Our customer provided more details, including a hypothetical situation in which a subordinate claimed that his male supervisor was “hitting on” female customers.

The problem the supervisor would have in this situation is that he might be dealing with whistleblowing. A whistleblower is an employee who makes a disclosure of managerial misconduct that falls into one of four very specific categories. One of the categories is a supervisor’s “abuse of authority.” An abuse of authority is an arbitrary or capricious exercise of power by a federal official that adversely affects the rights of any person or that results in personal gain or advantage to himself or to preferred other persons. D’Elia v. Treasury, 60 MSPR 226 (1993). There is no de minimis standard or threshold applied to disclosures of abuses of authority.Wheeler v. DVA, 88 MSPR 236 (2001), Ramos v. Treasury, 72 MSPR 235 (1996).

Here are some examples from MSPB case law:

·     Disqualification of candidates for failing to submit college transcripts when not required

·     Playing games on a government computer

·     Falsifying time sheets

·     False statements to an IG investigator

·     Preferential treatment of a co-worker based on an intimate relationship

·     Promotion based on non-merit factors

·     Belittling and swearing at subordinates

Someone who reports to upper management that a supervisor is hitting on a customer has most likely disclosed an abuse of authority within the definition of whistleblowing. We cannot discipline an employee for whistleblowing.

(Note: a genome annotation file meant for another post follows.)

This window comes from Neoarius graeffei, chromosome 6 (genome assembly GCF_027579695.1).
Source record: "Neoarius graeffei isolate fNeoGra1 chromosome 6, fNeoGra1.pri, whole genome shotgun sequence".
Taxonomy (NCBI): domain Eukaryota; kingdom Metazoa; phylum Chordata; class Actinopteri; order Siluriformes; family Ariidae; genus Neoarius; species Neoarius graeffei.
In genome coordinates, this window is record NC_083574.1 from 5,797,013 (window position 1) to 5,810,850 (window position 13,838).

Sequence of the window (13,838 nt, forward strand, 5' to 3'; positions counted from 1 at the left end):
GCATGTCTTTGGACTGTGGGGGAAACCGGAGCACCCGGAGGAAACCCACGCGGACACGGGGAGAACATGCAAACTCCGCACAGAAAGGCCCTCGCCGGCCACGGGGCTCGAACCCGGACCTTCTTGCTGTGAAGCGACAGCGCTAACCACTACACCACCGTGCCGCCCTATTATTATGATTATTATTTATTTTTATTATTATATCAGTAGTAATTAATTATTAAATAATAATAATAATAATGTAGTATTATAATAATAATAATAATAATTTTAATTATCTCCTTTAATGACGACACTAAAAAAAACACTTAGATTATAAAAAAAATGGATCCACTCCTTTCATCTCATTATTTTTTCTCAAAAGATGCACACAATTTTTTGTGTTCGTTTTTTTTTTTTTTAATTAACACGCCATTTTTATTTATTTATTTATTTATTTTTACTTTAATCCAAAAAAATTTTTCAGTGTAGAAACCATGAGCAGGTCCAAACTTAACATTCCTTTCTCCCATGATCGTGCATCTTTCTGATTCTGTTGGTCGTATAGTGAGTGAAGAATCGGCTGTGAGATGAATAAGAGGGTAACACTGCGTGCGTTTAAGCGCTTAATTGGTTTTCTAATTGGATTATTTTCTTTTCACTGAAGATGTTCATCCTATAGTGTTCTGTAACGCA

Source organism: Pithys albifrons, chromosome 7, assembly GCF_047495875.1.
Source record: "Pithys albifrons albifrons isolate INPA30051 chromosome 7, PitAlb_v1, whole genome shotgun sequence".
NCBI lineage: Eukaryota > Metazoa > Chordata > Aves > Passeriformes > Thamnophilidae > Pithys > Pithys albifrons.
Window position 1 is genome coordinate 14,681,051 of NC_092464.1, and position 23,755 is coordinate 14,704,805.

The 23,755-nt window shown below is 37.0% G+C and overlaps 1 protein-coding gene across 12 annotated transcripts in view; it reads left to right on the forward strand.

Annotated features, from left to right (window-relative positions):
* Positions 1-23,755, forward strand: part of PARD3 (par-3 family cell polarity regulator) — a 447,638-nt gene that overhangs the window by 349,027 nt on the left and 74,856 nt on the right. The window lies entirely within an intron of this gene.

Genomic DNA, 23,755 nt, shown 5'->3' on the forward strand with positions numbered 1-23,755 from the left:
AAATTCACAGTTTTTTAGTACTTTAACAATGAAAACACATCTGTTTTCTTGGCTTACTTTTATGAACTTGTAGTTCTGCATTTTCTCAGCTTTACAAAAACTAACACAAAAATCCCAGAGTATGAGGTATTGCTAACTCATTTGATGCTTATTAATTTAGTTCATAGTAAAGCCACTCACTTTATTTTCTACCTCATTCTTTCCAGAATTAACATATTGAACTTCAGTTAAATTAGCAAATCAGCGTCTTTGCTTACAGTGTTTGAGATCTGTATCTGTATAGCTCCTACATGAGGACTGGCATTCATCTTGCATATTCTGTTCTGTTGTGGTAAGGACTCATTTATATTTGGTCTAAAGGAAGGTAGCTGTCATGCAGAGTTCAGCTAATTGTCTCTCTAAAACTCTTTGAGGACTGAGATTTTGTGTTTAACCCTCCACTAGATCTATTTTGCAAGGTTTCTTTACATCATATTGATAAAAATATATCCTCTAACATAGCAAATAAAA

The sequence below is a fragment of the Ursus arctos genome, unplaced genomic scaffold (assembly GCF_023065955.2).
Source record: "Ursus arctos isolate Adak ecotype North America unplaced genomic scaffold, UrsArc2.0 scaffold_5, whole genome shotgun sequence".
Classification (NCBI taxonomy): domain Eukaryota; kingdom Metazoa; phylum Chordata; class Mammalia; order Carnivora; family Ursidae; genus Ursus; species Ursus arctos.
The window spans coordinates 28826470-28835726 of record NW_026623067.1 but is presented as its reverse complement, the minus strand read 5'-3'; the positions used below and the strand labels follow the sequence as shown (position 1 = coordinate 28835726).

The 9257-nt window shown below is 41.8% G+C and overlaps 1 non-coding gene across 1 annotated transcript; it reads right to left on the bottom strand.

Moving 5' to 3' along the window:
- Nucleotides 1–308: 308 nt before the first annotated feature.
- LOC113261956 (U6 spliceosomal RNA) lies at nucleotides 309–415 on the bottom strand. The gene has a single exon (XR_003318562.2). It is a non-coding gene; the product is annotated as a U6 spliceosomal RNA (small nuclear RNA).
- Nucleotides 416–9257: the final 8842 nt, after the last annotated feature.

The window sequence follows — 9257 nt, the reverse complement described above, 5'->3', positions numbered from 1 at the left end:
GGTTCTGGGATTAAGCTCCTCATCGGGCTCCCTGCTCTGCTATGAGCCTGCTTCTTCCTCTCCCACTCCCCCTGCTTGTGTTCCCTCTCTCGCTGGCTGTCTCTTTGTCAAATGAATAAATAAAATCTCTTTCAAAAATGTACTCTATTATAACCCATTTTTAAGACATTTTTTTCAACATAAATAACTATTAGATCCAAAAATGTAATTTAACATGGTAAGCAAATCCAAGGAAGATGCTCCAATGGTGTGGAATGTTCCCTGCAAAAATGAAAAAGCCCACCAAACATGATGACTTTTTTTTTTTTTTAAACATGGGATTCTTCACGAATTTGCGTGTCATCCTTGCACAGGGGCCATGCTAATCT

Let’s say the report of the hitting on the customer is false. If that is so, then you can discipline the employee based on a charge of ”Making False Statements.” Employees who lie when making disclosures are NOT whistleblowers. However, be careful. Even if the employee is wrong about the incident, he is still a protected whistleblower if he had a good faith belief in the truth of what he reported. The good-faith test is this: Could a disinterested observer with knowledge of the essential facts known to and readily ascertainable by the employee reasonably conclude that the actions of the government evidences an abuse of authority?  See LaChance v. White, 174 F.3d 1378 (Fed. Cir. 1999).

We certainly discipline whistleblowers all the time. We just have to be extremely careful not to discipline them for blowing the whistle.

Have a question? Ask FELTG.

The information presented here is for informational purposes only and not for the purpose of providing legal advice. Contacting FELTG in any way/format does not create the existence of an attorney-client relationship. If you need legal advice, you should contact an attorney.

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